Presenter: Wendy Gordon

Commission Agenda Item No. 7
Listing of Certain Mussel Species as State-Threatened
November 5, 2009

I. Executive Summary: This item seeks adoption of proposed rules that add 15 species of freshwater mussels to the state's list of threatened species and clarify that threatened mussel species may not be taken under any circumstances.

II. Discussion: Under Parks and Wildlife Code, Chapter 67, the Commission is required to establish any limits on the taking, possession, propagation, transportation, importation, exportation, sale, or offering for sale of nongame fish or wildlife that the department considers necessary to manage the species. Chapter 67 defines nongame wildlife as fish and wildlife that are not classified as game animals, game birds, game fish, fur-bearing animals, alligators, native shrimp, oysters, or endangered species. Under the authority of Chapter 67, the department has promulgated rules designating certain species of fish and wildlife as threatened, which is defined by rule as "likely to become endangered in the future." By rule, a threatened species may not be taken, possessed, propagated, transported, imported, exported, sold, or offered for sale.

Freshwater mussels (unionids) are an important component of healthy aquatic ecosystems, both as a food source for many other aquatic and terrestrial organisms, and as an important indicator species. In early life stages, mussels are food sources for a variety of aquatic insects, small fishes, and water birds; as they mature they become significant food sources for larger fishes, waterfowl, and terrestrial animals. Protection of this resource preserves and enhances the hunting, fishing, and outdoor recreation opportunities that are a part of Texas heritage.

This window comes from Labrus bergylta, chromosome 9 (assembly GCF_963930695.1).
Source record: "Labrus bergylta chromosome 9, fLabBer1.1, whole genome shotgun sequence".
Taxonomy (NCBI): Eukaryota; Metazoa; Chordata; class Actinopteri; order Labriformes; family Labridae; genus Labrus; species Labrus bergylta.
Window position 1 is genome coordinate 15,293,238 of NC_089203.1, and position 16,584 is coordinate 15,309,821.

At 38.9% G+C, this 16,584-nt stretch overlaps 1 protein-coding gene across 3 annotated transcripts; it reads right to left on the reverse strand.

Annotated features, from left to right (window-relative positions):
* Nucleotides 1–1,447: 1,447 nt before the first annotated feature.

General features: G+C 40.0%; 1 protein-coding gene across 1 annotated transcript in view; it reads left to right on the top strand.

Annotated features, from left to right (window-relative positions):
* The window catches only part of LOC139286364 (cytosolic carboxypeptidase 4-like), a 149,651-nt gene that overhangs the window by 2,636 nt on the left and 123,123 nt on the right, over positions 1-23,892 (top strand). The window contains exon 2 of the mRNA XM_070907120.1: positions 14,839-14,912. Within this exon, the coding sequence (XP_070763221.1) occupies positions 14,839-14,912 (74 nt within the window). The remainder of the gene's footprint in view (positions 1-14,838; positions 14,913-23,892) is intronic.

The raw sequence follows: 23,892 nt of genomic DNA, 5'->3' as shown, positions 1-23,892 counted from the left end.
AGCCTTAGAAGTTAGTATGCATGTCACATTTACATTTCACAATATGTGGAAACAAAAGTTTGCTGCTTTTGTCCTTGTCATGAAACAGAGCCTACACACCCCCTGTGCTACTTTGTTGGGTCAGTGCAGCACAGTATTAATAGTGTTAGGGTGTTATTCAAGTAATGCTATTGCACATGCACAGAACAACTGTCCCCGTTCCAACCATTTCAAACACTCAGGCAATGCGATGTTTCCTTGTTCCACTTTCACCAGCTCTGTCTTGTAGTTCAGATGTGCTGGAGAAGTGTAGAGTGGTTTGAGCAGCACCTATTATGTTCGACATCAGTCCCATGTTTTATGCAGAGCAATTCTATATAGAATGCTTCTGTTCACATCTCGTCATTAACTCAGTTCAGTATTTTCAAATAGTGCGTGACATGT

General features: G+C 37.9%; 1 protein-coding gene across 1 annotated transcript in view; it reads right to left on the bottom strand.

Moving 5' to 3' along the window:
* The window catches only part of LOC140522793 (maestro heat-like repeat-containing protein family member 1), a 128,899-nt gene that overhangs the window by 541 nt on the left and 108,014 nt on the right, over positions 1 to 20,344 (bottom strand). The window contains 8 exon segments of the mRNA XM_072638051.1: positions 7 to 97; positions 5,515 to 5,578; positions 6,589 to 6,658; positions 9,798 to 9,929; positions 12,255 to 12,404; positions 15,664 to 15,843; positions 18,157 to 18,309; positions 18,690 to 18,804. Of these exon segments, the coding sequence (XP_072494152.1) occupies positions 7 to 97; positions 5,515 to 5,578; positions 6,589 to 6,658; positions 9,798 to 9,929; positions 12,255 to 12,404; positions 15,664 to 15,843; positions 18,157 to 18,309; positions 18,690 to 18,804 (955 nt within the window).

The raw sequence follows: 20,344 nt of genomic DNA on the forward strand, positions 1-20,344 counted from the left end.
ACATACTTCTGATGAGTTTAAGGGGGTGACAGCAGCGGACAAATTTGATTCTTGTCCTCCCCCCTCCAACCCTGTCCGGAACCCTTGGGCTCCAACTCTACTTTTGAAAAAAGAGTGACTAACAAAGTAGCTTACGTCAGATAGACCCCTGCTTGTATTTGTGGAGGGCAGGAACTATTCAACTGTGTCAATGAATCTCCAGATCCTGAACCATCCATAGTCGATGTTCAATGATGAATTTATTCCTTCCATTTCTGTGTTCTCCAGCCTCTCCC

Freshwater mussel populations have declined throughout North America. They are sensitive to disturbance because they are relatively immobile organisms, sometimes staying in a single spot for their entire lives. Mussels are very long-lived animals, some living over 100 years, and are very slow-growing. They have a complex life cycle that is easily disrupted, causing reproductive failure. Habitat alteration and loss, illegal and over harvesting, and competition from introduced species are some of the factors in their decline.

Nationwide, more species of freshwater mussels are listed as threatened and endangered than any other group of animals. Of the nearly 300 species known to have lived in the U.S., 18 are believed to be extinct, and 60 are currently listed as federally endangered or threatened, including one species occurring in Texas (the Ouachita rock-pocketbook mussel). Texas is home to more than 50 species of freshwater mussels.

Staff has identified 15 species of freshwater mussels that meet the department's criteria for listing as threatened species by virtue of being habitat-limited, sensitive to water quality degradation, and known to occur only in specific, limited geographical areas. Staff recommends that the 15 species be placed on the list of threatened species in order to afford them further protection.

Staff received permission at the August 2009 meeting of the Regulations Committee to publish the proposed amendments in the Texas Register for public comment. The proposed regulations (located at Exhibit A) appeared in the October 2, 2009, issue of the Texas Register (34 TexReg 6832, 6833). A summary of public comment will be available at the time of the meeting.

III. Recommendation: Staff recommends that the Texas Parks and Wildlife Commission adopt the following motion:

"The Texas Parks and Wildlife Commission adopts amendments to 31 TAC §§65.175, concerning Threatened Species, and §57.157, concerning Mussels and Clams, with changes as necessary to the proposed text (located at Exhibits A and B, respectively) as published in the October 2, 2009, issue of the Texas Register (34 TexReg 6832, 6833)."

Attachments - 2

  1. Exhibit A - Proposed Amendment to Threatened Species Rules
  2. Exhibit B - Proposed Amendment to Mussel Rules